Teaching About Time
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Teaching About Time

FASD Behaviours

  • Children with FASD have trouble with abstract concepts they cannot see or touch, such as time.
  • A child with FASD is missing an internal clock, which is what organizes our day. Passing time, 10 minutes or 1 hour both feel the same to him. This means he may be late or miss scheduled events.
  • A sense of time for these children must be imposed by external means and consistent routines.
  • The order of events in a schedule is what sequences and structures time. This helps your child understand what to do next.

Strategies

  • Use a visual timer: This will help your child know when an activity will be over and they can transition easier to the next task. This could be an oven timer, sand-timer or egg timer.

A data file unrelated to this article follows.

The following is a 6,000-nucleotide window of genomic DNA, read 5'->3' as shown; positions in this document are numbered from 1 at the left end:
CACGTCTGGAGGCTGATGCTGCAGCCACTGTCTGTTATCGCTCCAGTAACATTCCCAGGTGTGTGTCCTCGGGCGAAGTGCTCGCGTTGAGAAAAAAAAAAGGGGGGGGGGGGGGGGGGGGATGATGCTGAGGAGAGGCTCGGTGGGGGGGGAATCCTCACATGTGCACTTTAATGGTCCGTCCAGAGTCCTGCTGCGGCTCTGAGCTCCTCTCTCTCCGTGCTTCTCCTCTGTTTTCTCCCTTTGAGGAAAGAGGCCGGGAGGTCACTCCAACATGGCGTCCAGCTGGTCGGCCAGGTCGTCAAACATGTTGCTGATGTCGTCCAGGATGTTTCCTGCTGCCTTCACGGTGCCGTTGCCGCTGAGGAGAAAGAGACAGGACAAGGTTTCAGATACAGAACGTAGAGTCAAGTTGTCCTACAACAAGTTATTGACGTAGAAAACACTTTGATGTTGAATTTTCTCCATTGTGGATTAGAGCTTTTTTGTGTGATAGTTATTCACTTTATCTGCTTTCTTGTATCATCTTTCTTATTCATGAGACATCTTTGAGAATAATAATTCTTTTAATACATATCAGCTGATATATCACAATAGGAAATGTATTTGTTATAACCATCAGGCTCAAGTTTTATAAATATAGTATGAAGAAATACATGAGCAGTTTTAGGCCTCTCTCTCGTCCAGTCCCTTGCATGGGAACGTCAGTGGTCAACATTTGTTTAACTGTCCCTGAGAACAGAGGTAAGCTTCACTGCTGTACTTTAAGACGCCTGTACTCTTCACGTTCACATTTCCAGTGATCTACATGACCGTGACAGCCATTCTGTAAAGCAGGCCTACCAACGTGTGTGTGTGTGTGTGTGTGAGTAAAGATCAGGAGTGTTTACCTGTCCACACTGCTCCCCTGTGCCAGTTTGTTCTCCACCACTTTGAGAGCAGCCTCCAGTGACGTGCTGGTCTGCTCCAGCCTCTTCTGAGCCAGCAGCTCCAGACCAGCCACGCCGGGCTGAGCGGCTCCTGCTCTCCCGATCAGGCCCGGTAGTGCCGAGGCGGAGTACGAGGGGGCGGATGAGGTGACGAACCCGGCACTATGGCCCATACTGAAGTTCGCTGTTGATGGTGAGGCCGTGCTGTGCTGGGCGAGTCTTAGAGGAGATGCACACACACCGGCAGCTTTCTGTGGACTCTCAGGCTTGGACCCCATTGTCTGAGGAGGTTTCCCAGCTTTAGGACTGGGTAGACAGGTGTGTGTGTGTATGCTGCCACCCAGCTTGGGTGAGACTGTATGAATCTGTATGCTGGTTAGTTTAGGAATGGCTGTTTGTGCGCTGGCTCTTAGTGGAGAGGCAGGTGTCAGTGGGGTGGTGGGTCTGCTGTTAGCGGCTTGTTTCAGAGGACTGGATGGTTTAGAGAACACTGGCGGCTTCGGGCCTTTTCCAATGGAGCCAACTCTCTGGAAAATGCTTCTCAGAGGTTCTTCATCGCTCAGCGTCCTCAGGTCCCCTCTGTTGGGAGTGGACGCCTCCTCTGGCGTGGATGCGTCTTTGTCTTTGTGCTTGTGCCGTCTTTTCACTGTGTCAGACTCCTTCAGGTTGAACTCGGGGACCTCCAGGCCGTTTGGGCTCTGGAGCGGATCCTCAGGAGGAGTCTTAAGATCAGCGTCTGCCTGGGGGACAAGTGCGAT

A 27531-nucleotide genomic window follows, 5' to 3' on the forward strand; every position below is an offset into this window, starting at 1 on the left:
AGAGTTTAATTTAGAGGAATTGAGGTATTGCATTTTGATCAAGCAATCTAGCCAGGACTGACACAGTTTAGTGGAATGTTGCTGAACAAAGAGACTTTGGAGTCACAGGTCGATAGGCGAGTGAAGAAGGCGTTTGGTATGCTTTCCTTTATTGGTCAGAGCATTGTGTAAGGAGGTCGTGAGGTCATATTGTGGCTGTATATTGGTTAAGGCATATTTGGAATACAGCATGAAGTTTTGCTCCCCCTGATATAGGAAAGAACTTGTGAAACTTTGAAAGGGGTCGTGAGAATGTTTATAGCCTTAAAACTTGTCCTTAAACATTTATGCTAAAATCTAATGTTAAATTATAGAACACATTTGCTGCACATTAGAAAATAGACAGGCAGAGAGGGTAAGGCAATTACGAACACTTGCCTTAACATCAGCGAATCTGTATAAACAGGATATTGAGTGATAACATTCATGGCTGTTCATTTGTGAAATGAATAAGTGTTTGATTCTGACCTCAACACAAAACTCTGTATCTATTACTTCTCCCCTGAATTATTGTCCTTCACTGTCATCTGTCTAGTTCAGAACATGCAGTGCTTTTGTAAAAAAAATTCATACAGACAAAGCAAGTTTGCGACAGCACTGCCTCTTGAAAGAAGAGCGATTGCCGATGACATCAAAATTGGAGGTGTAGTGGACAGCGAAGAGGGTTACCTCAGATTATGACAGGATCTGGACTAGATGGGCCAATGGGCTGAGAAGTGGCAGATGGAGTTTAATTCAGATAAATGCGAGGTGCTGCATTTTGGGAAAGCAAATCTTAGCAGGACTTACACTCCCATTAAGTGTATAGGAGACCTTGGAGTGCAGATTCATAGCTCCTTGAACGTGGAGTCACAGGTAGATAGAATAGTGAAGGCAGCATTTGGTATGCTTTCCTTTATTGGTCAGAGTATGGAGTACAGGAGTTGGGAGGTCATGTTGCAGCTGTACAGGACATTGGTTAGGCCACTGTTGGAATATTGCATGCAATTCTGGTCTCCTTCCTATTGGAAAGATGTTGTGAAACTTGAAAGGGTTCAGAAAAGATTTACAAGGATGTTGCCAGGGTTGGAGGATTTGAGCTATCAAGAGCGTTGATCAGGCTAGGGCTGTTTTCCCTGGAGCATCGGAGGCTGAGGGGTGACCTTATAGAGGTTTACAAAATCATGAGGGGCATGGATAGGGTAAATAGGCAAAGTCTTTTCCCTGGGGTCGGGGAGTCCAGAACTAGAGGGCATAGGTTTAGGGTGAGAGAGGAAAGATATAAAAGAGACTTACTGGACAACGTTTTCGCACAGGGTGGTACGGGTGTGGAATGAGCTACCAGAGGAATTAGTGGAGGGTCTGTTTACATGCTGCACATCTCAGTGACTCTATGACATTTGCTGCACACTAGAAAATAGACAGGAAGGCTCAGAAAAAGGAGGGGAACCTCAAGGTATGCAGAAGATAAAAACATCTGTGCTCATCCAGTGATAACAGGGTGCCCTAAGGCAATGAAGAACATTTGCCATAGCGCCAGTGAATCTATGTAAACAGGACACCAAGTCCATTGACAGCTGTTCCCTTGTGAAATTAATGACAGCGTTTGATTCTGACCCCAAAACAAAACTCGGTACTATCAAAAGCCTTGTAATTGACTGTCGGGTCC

• Be consistent with language: When talking about time, always use the same, clear words. For example, 2:15pm would be referred to as “two fifteen” and not “quarter past two” or “fifteen minutes after two”.
  • Write down important times: : Tape a paper under a digital clock with the time your child is to leave for school. Tell your child, “When the numbers match, it’s time to leave for school”.
  • Teach time by association: Measure periods of time by TV shows or songs on the radio, e.g., “We will clean up for one more song”.
  • Use a colour-coding system for older children and teens when using a calendar or day-timer. This can help them to keep track of things that occur over large blocks of time, such as school, meals, soccer practice, appointments, and homework time.
  • Assign a colour specific to each type of activity (e.g., blue for school, yellow for dinner, green for homework) and block off sections of time every day in each colour. Include a reference list for colours beside the calendar.
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